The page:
It’s Mardi Gras, so chronology be damned…
The first time I went to New Orleans was in 1987. I hitchhiked down the east coast, hugging the shore most of the way, and it took a few weeks, during which I fronted a country band in Southport, North Carolina; played oldies in a biker bar in Myrtle Beach; jammed with a Dixieland band in Charleston; painted a house in the Georgia Sea Islands; slept in a park in Savannah until the sprinklers came on; had my first taste of boiled peanuts at a roadside stand outside Boston (the Boston near Waycross); sang the requisite Jimmie Buffett songs in a bayside bar in Choctaw Beach, Florida; and don’t remember anything about the rides through Alabama or Mississippi.
In New Orleans, I cadged a bed from my sister’s partner’s mom’s apartment-sitter and hit the streets in hopes of making a little money from the tourists, only to discover how hopeless it was to work the French Quarter solo with an acoustic guitar. Fortunately, I met David and Roselyn…
They were living in a Dodge van with their two youngest kids, Autumn and Stormy, and taking showers at the apartment their middle daughter, Arlee, was renting in the Quarter. They knew nothing about me except that I had just got to town and was stuck, but loaned me a battery-powered amplifier so I could compete with the noise on Bourbon St., and I teamed up with a pair of tap dancers who figured live music might be a good gimmick, and we did OK.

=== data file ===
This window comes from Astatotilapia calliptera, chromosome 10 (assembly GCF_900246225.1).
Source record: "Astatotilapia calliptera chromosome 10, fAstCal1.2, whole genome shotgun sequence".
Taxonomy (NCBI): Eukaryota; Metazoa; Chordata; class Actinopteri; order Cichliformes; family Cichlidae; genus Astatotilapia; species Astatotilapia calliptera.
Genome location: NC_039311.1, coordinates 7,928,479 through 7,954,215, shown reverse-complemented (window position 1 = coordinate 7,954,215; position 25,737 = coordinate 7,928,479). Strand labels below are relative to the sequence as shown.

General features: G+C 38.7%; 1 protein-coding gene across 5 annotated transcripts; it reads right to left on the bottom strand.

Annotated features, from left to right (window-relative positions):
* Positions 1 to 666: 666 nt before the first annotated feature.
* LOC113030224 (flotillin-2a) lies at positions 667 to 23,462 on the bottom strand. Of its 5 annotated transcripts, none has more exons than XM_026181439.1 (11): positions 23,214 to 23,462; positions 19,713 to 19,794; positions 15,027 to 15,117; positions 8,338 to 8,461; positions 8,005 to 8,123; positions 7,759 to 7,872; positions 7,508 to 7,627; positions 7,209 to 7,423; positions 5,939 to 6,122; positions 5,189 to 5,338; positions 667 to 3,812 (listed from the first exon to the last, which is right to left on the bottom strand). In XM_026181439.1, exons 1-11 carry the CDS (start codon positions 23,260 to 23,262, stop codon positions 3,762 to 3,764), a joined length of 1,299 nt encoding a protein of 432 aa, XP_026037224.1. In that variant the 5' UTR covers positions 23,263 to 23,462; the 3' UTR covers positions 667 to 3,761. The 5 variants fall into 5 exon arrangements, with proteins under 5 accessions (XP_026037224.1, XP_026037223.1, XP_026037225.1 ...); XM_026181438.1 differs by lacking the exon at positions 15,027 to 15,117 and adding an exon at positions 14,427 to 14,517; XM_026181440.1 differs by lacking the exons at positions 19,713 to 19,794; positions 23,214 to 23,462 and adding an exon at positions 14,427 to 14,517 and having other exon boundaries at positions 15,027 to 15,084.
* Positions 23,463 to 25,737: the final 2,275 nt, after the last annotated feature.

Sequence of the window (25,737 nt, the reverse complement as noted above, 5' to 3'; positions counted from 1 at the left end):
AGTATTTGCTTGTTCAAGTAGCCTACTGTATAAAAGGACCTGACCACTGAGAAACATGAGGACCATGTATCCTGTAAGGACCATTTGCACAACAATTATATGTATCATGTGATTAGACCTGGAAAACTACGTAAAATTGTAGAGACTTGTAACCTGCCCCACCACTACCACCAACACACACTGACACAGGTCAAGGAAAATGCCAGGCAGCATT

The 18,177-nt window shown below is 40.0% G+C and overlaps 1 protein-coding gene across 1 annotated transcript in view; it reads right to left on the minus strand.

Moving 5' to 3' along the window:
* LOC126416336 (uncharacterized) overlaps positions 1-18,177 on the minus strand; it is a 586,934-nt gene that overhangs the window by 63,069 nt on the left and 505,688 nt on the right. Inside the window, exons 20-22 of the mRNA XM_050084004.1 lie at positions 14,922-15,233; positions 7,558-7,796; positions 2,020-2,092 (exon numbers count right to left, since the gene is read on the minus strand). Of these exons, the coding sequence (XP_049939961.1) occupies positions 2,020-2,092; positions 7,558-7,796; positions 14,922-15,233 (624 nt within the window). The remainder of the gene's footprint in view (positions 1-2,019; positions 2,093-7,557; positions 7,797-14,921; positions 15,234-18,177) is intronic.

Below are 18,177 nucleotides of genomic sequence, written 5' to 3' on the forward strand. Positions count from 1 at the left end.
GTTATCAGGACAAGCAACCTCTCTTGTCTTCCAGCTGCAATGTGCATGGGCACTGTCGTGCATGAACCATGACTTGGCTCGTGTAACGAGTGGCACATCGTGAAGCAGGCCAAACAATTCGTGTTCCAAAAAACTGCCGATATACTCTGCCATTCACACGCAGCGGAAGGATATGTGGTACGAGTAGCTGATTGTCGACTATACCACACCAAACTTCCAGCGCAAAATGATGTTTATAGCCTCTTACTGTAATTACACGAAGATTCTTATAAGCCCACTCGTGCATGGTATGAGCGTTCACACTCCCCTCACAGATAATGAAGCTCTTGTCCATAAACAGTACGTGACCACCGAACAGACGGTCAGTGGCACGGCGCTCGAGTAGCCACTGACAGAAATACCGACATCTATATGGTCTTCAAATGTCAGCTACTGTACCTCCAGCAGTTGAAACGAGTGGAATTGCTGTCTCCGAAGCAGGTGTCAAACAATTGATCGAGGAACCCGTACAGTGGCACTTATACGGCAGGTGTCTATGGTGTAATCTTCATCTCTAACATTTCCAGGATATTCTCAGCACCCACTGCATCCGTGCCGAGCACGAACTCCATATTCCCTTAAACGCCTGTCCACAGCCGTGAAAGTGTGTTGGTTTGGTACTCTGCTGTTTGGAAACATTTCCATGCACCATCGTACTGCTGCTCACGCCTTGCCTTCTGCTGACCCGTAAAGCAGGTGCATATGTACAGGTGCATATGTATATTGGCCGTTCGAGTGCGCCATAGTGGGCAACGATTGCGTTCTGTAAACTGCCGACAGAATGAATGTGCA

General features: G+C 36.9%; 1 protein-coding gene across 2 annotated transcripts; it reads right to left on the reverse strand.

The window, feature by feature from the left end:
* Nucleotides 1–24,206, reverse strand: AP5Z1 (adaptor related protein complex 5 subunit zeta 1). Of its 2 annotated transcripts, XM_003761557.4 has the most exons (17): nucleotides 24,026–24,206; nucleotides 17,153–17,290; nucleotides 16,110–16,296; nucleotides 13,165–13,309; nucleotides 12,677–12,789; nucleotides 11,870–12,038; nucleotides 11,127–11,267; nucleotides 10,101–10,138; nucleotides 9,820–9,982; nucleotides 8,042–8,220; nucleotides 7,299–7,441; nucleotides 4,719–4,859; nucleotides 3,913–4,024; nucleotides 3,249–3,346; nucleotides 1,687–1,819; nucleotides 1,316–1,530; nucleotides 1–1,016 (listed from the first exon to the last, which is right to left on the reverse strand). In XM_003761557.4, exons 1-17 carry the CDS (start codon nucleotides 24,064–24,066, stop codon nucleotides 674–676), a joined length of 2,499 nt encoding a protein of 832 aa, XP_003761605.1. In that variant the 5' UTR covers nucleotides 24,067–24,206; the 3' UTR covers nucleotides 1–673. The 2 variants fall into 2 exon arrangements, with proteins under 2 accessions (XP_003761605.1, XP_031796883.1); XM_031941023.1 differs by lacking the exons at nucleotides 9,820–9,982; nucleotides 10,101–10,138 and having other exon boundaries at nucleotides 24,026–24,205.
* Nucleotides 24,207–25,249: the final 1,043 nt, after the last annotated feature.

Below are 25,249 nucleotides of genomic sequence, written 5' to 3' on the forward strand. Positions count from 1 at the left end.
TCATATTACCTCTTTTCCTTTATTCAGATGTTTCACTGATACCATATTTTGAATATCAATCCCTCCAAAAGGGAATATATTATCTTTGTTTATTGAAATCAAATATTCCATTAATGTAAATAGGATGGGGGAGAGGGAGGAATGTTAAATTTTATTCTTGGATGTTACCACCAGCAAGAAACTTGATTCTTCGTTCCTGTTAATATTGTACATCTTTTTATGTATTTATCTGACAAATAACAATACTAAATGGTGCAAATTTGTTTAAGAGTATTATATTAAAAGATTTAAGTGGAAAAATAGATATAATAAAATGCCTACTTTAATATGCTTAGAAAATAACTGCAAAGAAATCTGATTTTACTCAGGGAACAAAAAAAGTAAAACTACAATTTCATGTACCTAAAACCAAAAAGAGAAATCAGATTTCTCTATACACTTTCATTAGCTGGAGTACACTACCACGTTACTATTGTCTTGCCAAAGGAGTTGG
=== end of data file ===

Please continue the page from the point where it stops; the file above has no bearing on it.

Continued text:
That was the first of many visits — the next time was for Jazzfest, sleeping in a tent in a vacant lot owned by Alan Toussaint, next to the van where Toussaint’s juggling teacher slept. Then David and Roselyn got a house in the Upper Ninth ward, and that’s where they are still, except when they’re on tour or visiting one of their kids. They celebrated their fiftieth wedding anniversary a half-dozen years ago, and when Sandrine and I decided to get married, we figured it would be good luck to have them officiate, and they were kind enough to come up to Boston and do the honors.
We’re long overdue for the next visit, and so is everyone else who doesn’t live there — especially today, when David and Roselyn are riding with Rex in the Mardi Gras parade.
If you’ve got the money or the connections, hire them! They’re great! There’s lots more about them on their website.
As for “Iko, Iko,” I’m pretty sure the first version I heard was by the Dixie Cups, and I’m pretty sure it’s still my favorite. This is also the song that sent me to the Congo to study with Jean-Bosco Mwenda — I spent many roadside hours on that hitchhiking trip trying to figure out how to fingerpick this rhythm, and decided I needed help.